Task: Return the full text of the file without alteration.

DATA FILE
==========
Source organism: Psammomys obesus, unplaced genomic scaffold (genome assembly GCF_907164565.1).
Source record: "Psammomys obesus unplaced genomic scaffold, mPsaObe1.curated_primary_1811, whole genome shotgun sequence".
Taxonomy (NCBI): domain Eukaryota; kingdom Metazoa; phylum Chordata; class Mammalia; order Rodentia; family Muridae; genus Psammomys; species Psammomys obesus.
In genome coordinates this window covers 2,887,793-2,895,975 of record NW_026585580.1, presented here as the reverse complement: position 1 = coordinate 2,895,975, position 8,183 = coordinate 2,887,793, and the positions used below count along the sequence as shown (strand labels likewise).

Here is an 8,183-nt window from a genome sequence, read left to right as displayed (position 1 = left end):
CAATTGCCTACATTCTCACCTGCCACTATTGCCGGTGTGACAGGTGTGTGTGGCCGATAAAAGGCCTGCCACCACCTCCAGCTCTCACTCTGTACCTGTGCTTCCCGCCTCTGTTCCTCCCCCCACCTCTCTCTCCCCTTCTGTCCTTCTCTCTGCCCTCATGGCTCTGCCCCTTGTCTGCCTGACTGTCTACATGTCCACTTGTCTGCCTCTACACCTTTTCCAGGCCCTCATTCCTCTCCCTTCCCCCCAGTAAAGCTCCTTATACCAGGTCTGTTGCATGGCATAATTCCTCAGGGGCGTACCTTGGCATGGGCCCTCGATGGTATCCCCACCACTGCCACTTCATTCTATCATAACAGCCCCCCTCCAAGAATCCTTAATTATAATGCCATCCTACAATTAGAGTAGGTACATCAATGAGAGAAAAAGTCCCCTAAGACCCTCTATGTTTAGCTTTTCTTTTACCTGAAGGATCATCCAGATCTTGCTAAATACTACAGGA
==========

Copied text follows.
Source organism: Psammomys obesus, unplaced genomic scaffold (genome assembly GCF_907164565.1).
Source record: "Psammomys obesus unplaced genomic scaffold, mPsaObe1.curated_primary_1811, whole genome shotgun sequence".
Taxonomy (NCBI): domain Eukaryota; kingdom Metazoa; phylum Chordata; class Mammalia; order Rodentia; family Muridae; genus Psammomys; species Psammomys obesus.
In genome coordinates this window covers 2,887,793-2,895,975 of record NW_026585580.1, presented here as the reverse complement: position 1 = coordinate 2,895,975, position 8,183 = coordinate 2,887,793, and the positions used below count along the sequence as shown (strand labels likewise).

Here is an 8,183-nt window from a genome sequence, read left to right as displayed (position 1 = left end):
CAATTGCCTACATTCTCACCTGCCACTATTGCCGGTGTGACAGGTGTGTGTGGCCGATAAAAGGCCTGCCACCACCTCCAGCTCTCACTCTGTACCTGTGCTTCCCGCCTCTGTTCCTCCCCCCACCTCTCTCTCCCCTTCTGTCCTTCTCTCTGCCCTCATGGCTCTGCCCCTTGTCTGCCTGACTGTCTACATGTCCACTTGTCTGCCTCTACACCTTTTCCAGGCCCTCATTCCTCTCCCTTCCCCCCAGTAAAGCTCCTTATACCAGGTCTGTTGCATGGCATAATTCCTCAGGGGCGTACCTTGGCATGGGCCCTCGATGGTATCCCCACCACTGCCACTTCATTCTATCATAACAGCCCCCCTCCAAGAATCCTTAATTATAATGCCATCCTACAATTAGAGTAGGTACATCAATGAGAGAAAAAGTCCCCTAAGACCCTCTATGTTTAGCTTTTCTTTTACCTGAAGGATCATCCAGATCTTGCTAAATACTACAGGA